A mastopexy or breast uplift procedure is a commonly performed operation designed to help those women whose breasts have sagged either as part of the natural ageing process, or as a result of childbearing or weight loss.
This is the procedure for those women who do not want to increase their breast volume. A mastopexy or breast uplift aims to elevate the breast tissue and at the same time removing the excess skin to re-create a more youthful breast shape.
This usually only involves a one to two nights stay in hospital.
“I am really pleased with the results.”KM, Age 31, Guernsey, Mastopexy (Breast Uplift)
“Caring and professional, I’m thrilled with the result.“JT, Exmouth, Devon, Mastopexy (Breast Uplift)
“I am really pleased with the results.“DR, Age 48, Guernsey, Mastopexy (Breast Uplift)
“I feel much more confident especially in swim wear on holiday.”TB, Age 43, Torquay, Mastopexy (Breast Uplift)
“It was 100% worth doing. The whole experience went really smoothly.”MN, Age 28, Exeter, Devon, Mastopexy or breast uplift for breast droop after having 2 children
“Excellent- I wish I’d had this done earlier. I would definitely recommend Mr Oliver.“PC, Torquay, Devon, Breast Augmentation & Mastopexy
“I feel so much more confident.”TD, Age, 34, Exeter, Devon, Breast Mastopexy (Breast Uplift)
“I recovered very quickly and feel it was definitely worth doing.”NK, Age 64 Exeter, Devon, Breast Reduction/Mastopexy with Abdominoplasty.
“I am very pleased with the results of surgery it has helped my self-confidence.”KD, Age 19, Devon, Mastopexy (Breast Uplift)
“I feel more confident in clothing now I have a proportionate size and I feel more normal.”DR, Age 28, Exeter, Devon, Two stage Mastopexy (Breast Uplift) & Breast Augmentation.
Mr Oliver explains the procedure, surgery options and realistic expectations that can be achieved.
“Many women find that after weight loss, having children or with age their breasts can become droopy (ptotic in medical terms). This may be caused to some extent by breast feeding but is also caused by the normal changes in the breast tissue due to hormonal fluctuations during pregnancy. After having the baby or on stopping breast feeding, often combined with body weight returning to normal, you may notice the breast skin envelope has enlarged and so the breast can seem a little more empty or droopy. This can sometimes be more noticeable with each pregnancy.
Additionally, with time the breast glandular tissue becomes less dense and so the breast can look a little empty where the volume has been lost, or the nipple may be positioned a little lower down on the chest where the skin has stretched. Usually it can be an element of both too much skin and too little volume leading to the nipple and areola (pigmented skin around the nipple) being lower down the breast. The breast is then positioned lower on the chest at or below the level of the fold under the breast, in medical terms the infra-mammary fold.
There are essentially three main surgical options. If there isn’t too much skin excess then a breast implant alone may be used fill the skin envelope and lift the nipple position. A tear-dropped shaped implant, also called an anatomical implant, may be useful in these circumstances.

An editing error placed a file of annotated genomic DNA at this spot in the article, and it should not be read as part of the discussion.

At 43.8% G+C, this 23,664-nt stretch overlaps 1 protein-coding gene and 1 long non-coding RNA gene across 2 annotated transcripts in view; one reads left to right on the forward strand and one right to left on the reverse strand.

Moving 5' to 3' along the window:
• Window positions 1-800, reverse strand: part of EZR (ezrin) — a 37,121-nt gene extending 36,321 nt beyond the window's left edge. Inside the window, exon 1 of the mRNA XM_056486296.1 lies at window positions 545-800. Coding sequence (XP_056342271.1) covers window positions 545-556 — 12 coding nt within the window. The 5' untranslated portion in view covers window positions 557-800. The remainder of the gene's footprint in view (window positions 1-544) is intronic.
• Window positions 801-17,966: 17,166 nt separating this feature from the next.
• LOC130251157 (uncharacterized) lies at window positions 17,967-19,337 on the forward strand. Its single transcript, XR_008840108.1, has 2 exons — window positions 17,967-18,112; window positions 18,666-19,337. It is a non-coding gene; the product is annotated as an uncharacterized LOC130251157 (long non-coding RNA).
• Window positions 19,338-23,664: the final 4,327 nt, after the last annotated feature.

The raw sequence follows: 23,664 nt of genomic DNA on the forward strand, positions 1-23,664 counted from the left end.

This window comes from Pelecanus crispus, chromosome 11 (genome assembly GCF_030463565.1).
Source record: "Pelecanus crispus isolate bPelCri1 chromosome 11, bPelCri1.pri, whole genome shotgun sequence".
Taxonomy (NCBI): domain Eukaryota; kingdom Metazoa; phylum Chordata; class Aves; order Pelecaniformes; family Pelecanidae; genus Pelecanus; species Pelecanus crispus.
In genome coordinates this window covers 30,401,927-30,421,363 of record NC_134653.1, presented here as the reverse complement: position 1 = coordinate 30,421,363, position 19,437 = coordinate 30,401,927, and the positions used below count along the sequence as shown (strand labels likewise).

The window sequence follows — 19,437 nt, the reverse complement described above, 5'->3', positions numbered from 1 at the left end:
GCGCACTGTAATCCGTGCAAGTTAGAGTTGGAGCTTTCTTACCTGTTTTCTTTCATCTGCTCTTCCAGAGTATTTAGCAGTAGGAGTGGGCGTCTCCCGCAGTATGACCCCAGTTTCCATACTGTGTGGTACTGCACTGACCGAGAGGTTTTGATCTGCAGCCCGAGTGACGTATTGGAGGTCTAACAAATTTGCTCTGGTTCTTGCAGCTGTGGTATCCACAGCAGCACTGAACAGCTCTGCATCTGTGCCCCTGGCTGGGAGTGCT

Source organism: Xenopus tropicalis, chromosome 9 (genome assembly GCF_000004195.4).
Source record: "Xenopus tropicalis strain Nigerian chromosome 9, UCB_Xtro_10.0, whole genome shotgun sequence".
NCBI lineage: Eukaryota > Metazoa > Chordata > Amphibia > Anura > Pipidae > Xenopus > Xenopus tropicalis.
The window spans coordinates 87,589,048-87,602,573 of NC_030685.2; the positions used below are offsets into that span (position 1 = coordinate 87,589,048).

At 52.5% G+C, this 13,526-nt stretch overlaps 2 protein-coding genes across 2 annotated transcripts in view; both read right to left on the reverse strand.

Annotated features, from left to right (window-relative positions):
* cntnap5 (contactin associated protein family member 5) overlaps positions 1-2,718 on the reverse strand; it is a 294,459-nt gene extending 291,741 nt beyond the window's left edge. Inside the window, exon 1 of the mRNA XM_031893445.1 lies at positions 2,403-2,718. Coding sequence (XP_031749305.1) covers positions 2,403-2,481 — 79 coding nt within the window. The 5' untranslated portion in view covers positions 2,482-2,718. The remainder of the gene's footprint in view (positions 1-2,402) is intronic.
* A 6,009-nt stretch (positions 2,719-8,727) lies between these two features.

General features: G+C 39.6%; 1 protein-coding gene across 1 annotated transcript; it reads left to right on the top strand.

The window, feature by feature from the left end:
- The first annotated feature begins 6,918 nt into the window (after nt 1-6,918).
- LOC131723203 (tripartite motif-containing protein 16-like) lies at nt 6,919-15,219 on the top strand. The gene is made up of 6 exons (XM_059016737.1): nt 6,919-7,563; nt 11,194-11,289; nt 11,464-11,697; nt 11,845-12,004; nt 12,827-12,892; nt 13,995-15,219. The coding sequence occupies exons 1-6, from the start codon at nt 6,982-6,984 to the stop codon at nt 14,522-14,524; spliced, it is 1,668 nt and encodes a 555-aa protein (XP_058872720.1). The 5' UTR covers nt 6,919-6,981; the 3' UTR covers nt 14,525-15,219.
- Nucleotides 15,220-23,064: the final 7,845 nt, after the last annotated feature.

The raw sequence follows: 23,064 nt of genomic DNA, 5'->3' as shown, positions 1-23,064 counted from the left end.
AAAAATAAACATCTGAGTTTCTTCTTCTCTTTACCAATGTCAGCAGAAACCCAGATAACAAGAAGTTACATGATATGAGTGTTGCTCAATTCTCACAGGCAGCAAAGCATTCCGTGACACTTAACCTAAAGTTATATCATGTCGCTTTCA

However if you are happy with the breast volume and don’t want to be any larger, then a breast lift or mastopexy is needed. This involves repositioning the nipple and areola by moving them higher up the breast to the desired position, along with the breast glandular tissue. The excess skin will then need to be removed to help re-shape the breast. This leaves a scar around the nipple, down to the breast fold and usually along the fold as well depending on the amount of droop that needs to be corrected. Some women are suitable to a vertical scar technique which avoids the lower scar along the breast fold if there isn’t a lot of excess skin.
If there is some breast asymmetry then a small reduction can be carried out at on the larger side to help match the volume at the same time. Alternatively if the larger breast is the desired volume then an implant could be used on the smaller side instead.
If you have too little breast volume and a lot of excess skin then you may like to consider a breast augmentation combined with a mastopexy. This can be done in one or two stages but if performed in one stage as a combined procedure then this does increase the risks and complications, compared to a two stage procedure.
The main risks with a breast lift or mastopexy is altering the nipple sensation, unavoidable scars (although these should fade well with time), problems with wound healing and very rarely problems with the blood supply to the nipple which is why, if you do smoke, you must not smoke for 4-6 weeks before and after surgery. As with all procedures you should discuss these in detail with your surgeon at your consultation”.
It is important that a surgeon listens to your aesthetic goals and assesses your breasts to make sure that the procedure you are offered is the best option for you. Every patient is different and each procedure is very specific for each patient. Some photographs of likely results can also very useful to help you make the right choice about surgery for you.